Values in the table (for front, expressed by the distance from bracket top surface)
*Stroke ideal positions above are given for informational purposes.
 
     
  You may have a difficulty in keeping a balance between 1G adjustment, influencing portions not subject to relatively large loads, and actual running settings of strokes, including maximum loads.
1)1G adjustment will cause too stiff suspension Reduce spring rates
2)1G adjustment will cause too soft suspension Increase spring rates
3)Changes when spring rates are altered
 
     
   
     
 
Advice
Changes to spring rates will be accompanied by changes in 1G, requiring readjustment.
Rate changes will be made one by one rank.
As the basic concept for suspension setting, making full use of suspension stroke with controlling front and rear loads will allow speedier cornering.
Too stiff suspension with no movement will cause you to have a problem in taking a cornering chance.
 
     
 

Identify differences from initial changes and use them properly.

 
 
Basic body position
 
  The position at the basic (static) state, including slanting forward or rearward, will largely control the machine characteristics.

1)Characteristics by body positions
 
 
 
•Flat position    
  This is the standard position.
There is no specialized characteristics, having well balanced overall specifications.
However, it may have a problem in controlling the machine depending upon course layouts or riding style.
 
•Slanting forward position    
  In this position, the front has a larger load distribution. It provides a good turning capability, but, when at extremely slanted, you have a difficulty in controlling when loads are applied to the front during braking.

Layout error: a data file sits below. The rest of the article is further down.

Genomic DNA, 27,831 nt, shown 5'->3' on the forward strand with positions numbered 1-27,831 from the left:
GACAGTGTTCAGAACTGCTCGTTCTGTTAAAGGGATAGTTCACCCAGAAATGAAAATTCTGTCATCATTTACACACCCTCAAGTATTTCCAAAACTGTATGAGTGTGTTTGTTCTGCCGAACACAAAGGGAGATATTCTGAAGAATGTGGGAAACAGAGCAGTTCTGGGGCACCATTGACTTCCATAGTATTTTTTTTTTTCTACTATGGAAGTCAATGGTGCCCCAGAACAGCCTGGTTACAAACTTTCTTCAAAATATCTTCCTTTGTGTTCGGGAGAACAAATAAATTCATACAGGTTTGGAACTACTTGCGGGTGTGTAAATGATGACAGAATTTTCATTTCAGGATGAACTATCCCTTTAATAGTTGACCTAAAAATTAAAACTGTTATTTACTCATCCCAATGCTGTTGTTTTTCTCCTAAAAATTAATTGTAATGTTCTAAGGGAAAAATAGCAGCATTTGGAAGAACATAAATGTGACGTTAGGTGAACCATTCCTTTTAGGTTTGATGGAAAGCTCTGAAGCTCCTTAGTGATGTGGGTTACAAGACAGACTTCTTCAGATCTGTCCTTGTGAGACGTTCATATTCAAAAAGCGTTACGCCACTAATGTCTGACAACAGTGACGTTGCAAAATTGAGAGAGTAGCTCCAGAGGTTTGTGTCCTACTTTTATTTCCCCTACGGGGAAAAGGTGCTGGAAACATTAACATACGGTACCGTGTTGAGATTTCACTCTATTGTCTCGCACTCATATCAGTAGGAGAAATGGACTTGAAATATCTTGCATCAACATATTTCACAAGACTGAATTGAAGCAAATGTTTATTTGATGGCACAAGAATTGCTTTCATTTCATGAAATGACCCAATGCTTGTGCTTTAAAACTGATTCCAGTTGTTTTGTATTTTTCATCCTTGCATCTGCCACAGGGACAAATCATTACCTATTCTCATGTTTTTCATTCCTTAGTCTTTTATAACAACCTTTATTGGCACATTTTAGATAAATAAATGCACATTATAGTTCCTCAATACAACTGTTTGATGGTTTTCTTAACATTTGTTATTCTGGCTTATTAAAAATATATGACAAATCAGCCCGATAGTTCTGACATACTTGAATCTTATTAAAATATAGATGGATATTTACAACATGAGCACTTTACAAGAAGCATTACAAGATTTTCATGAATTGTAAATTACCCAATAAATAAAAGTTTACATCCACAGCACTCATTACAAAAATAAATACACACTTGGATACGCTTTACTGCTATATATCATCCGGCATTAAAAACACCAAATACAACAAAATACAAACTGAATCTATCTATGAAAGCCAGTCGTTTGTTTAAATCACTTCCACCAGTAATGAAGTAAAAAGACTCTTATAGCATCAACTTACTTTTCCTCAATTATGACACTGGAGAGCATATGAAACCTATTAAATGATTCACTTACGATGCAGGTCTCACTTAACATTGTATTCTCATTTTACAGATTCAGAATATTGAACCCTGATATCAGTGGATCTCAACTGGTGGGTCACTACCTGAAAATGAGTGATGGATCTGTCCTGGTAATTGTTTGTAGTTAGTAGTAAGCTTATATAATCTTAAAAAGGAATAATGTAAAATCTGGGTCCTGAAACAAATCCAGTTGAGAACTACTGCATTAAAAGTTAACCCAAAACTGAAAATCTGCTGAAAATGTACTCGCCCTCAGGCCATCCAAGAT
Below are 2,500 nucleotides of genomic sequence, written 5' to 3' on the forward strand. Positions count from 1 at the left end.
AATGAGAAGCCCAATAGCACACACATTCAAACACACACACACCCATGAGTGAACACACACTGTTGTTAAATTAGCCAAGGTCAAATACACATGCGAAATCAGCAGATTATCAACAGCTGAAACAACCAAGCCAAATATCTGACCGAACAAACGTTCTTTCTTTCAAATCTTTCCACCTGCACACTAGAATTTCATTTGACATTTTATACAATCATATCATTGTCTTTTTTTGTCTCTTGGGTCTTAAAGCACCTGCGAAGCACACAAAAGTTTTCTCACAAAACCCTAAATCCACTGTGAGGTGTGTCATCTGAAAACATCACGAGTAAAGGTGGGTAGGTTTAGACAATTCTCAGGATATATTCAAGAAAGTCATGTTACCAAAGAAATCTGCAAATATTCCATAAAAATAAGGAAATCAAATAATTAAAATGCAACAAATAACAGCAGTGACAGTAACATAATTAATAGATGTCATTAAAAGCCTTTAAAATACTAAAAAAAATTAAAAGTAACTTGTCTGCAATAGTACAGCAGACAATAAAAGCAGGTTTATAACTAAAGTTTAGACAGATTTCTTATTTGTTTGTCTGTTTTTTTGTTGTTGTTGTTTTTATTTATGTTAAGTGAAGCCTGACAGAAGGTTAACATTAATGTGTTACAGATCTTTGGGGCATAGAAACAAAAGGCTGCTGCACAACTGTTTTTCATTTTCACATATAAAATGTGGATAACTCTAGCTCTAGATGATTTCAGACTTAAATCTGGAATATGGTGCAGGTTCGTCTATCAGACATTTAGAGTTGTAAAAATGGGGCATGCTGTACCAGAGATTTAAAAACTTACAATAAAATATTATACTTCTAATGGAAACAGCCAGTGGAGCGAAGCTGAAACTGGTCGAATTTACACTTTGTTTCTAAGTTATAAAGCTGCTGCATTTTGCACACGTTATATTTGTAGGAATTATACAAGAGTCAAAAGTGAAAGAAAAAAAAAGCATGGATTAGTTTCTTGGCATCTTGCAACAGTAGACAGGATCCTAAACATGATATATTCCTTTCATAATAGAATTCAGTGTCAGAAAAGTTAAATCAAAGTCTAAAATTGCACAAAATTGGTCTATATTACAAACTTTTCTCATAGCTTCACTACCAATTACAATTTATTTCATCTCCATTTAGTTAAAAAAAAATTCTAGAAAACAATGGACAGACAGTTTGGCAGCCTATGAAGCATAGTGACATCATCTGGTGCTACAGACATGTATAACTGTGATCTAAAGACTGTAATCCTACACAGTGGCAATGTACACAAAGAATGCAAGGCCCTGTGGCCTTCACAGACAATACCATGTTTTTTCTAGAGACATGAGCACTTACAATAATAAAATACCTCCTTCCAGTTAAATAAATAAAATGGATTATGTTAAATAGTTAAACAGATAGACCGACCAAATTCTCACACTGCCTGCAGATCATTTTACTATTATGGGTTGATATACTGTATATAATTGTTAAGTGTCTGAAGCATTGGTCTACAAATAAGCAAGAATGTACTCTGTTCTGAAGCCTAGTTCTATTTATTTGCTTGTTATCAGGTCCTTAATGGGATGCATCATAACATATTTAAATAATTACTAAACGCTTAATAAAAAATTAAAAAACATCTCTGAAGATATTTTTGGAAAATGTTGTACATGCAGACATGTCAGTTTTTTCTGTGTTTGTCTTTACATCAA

Unless loads to the rear are actively controlled, the rear tires may be slippery.
 
•Slanting rearward position    
  The position of slanting rearward tends to provide dullness in approaching a corner although it gives stability.
It is effective against excessive loads to the front on descending corners. However, since it will result in degraded turning ability (especially for throttle on), and extremely rearward slanting position will cause under-steering at a corner, resulting in worse lap time.
 
•High position    
  High position at both the front and rear improves turning capability, but may provide unstable factors including fore-and-aft pitching.
It gives slightly heavy falling feel at the beginning of falling, and when falling begins, it causes more and more falling force.
 
•Low position    
  Low position at both the front and the rear degrades turning capability opposed to the high position, but allows you to easily make a chance to fall, providing light banking feel.
 
  The figure to the left helps understand the characteristics caused by changing height, showing two rods, with weights installed at the tip, are well balanced on your palm.
In this figure, the longer rod (means a high position) has slower speed in beginning to fall, which allows you to easily take a balance, but when falling, has more and more speeds and force.
The shorter rod (low position) has higher speeds when beginning to fall.
 
     
  2)Ride height adjustment setting flow chart
 
•Insufficient turning capability
Symptom   Degraded turning capability during cornering
   
Cause   Position slants rearward, causing insufficient caster angles
   
Counter-measure   Increase front projection and heighten rear height to increase caster angles

 
•Steering ability
Symptom   When cornering during braking, the front steers inner.
   
Cause   Excessive front load. Too high caster angles
   
Counter-measure   Reduce front projection and lower rear vehicle height to reduce caster

 
•Shaky handle
Symptom   Handle shakes during rising from a corner.
   
Cause   Insufficient front load
   
Counter-measure   Increase front projection and rear vehicle height to move loads

 
 
     
 
Advice
Adjustment should always be made in unit of mm (2 to 3mm). Setting changes should not be made at two or more locations for the same purpose (e.g. for both increasing projection and heightening rear vehicle height)